But there was no way to get away from the risks of Russian business. The prominent journalists he’d installed in 2013 to turn money-losing RBC around started probing themes the Kremlin had made taboo: multibillion-ruble projects involving one of Putin’s daughters, deaths of Russian military personnel in the war in Ukraine and the wealth of Putin’s close friends.
Kremlin officials repeatedly told Prokhorov and the editors that they were crossing the line, according to people familiar with the conversations. Pro-government protesters marched outside RBC’s offices, denouncing staff as foreign agents.
By late last year, Prokhorov had concluded that it was too difficult to keep track of the Kremlin’s ever-changing rules for oligarch behavior and that only businessmen from Putin’s inner circle could succeed in Russia, according to people close to him.
Last December, Prokhorov invited Anton Krasovsky, who had served as his spokesman in the 2012 campaign, to visit his mansion outside Moscow. Showing off his private gym, the billionaire talked enthusiastically about the Nets but was downbeat about prospects in Russia, Krasovsky recalled. “He had had enough and wanted to get out,” Krasovsky said.
Prokhorov’s Nets investment, together with the Barclays Center, which he also owns, has more than doubled in value since he made it, despite the team’s losing record. In December, he bought full control of the team and the arena. This year, he led a group that took over leases on Brooklyn’s Paramount Theater and the Nassau Coliseum on Long Island. New York Mayor Bill de Blasio attended the opening of a new Nets training center in February, praising the team’s commitment to the city.
In April, RBC published revelations about offshore accounts leaked from a Panama law firm. Putin wasn’t mentioned, a point the Kremlin hit hard in its public statements, but RBC illustrated a front-page story about the leaks with a photo of the president. A state-television news anchor held up the edition and blasted RBC as “assistants” of the U.S. secret services.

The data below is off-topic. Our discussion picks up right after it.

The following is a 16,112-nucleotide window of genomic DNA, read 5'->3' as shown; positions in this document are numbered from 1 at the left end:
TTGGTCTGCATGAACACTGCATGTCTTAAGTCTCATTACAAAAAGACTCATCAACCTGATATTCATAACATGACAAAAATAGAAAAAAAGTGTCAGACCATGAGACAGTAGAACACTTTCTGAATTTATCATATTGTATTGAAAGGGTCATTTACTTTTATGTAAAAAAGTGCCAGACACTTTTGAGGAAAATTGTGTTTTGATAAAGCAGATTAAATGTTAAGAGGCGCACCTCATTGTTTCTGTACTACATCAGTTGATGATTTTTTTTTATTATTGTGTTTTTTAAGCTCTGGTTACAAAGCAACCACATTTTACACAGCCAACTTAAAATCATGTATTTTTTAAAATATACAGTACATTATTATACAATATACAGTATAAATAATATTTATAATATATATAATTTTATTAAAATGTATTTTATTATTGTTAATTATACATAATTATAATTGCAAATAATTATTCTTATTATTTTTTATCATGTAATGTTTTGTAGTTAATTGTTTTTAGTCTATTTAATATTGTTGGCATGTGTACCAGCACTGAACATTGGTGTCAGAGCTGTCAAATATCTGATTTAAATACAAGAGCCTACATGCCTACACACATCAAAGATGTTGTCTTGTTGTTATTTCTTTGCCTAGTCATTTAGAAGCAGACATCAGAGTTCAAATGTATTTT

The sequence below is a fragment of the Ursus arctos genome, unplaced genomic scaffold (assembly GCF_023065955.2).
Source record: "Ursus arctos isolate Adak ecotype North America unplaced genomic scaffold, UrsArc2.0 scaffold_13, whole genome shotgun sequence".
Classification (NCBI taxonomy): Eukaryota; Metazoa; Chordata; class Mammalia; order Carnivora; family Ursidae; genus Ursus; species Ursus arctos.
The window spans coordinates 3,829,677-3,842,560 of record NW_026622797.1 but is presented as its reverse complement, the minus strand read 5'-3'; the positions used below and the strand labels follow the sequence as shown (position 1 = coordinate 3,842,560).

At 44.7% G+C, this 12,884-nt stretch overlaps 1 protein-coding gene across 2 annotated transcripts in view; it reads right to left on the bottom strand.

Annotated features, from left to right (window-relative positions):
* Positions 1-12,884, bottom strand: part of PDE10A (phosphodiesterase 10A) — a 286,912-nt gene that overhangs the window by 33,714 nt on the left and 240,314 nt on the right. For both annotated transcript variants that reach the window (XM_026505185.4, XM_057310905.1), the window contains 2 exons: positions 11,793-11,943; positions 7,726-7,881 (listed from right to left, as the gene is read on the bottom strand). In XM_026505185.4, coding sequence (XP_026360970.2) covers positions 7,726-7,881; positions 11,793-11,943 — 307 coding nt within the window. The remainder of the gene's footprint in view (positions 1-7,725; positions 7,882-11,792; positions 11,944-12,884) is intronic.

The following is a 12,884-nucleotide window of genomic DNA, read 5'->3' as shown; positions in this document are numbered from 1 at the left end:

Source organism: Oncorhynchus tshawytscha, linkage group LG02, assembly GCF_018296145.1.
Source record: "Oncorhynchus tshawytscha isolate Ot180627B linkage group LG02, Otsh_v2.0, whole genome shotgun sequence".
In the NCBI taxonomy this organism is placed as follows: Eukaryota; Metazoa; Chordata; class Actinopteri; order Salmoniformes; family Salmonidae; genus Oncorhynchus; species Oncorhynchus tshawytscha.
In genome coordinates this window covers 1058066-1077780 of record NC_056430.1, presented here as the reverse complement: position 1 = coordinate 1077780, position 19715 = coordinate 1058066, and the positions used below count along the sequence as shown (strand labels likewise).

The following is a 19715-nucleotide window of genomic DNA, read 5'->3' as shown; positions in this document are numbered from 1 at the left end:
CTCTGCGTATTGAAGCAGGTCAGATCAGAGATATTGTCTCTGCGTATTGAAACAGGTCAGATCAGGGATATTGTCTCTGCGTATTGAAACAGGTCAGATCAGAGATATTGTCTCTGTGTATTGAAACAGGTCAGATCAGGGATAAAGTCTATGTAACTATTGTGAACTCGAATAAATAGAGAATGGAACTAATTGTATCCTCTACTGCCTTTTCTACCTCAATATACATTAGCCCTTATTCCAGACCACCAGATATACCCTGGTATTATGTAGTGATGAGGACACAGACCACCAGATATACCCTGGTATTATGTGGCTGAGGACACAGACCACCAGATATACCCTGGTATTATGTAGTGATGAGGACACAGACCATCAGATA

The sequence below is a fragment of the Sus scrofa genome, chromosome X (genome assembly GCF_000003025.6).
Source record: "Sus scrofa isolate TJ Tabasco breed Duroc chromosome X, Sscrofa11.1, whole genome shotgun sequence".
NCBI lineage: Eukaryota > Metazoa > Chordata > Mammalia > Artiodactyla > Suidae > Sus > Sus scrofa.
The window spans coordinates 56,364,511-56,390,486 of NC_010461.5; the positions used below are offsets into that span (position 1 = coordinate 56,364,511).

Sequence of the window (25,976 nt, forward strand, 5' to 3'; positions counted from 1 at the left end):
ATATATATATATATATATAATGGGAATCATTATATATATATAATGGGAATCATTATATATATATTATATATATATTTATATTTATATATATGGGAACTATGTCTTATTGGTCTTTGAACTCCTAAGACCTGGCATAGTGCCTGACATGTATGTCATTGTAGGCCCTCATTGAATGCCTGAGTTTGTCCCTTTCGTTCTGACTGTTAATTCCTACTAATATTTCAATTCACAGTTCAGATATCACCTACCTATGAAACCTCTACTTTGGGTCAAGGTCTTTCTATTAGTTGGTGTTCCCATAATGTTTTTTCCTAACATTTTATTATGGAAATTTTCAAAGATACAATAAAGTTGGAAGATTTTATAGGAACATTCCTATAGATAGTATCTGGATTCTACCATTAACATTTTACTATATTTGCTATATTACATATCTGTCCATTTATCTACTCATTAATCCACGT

Four days later, as Putin was speaking in public about easing regulatory pressure on business, agents of the Federal Security Service, the main successor of the KGB, swept into the offices of Prokhorov’s companies in Moscow, seeking evidence in a tax-evasion case that predated his ownership. The Kremlin denied any political motivation, but the message was clear. Privately, Kremlin officials say Prokhorov had crossed the line too many times, even after he’d been warned.
In July, the new editorial leadership at RBC -- brought in from the state news agency Tass -- gathered the staff and explained that journalists in Russia had to be careful to stay on the right side of “the double-yellow line” of what the Kremlin considers acceptable.
“Unfortunately, no one knows where the double-yellow line is,” the new editor said, according to a recording made by participants. “And unfortunately, in the current situation, it moves.” RBC declined to comment on the meeting.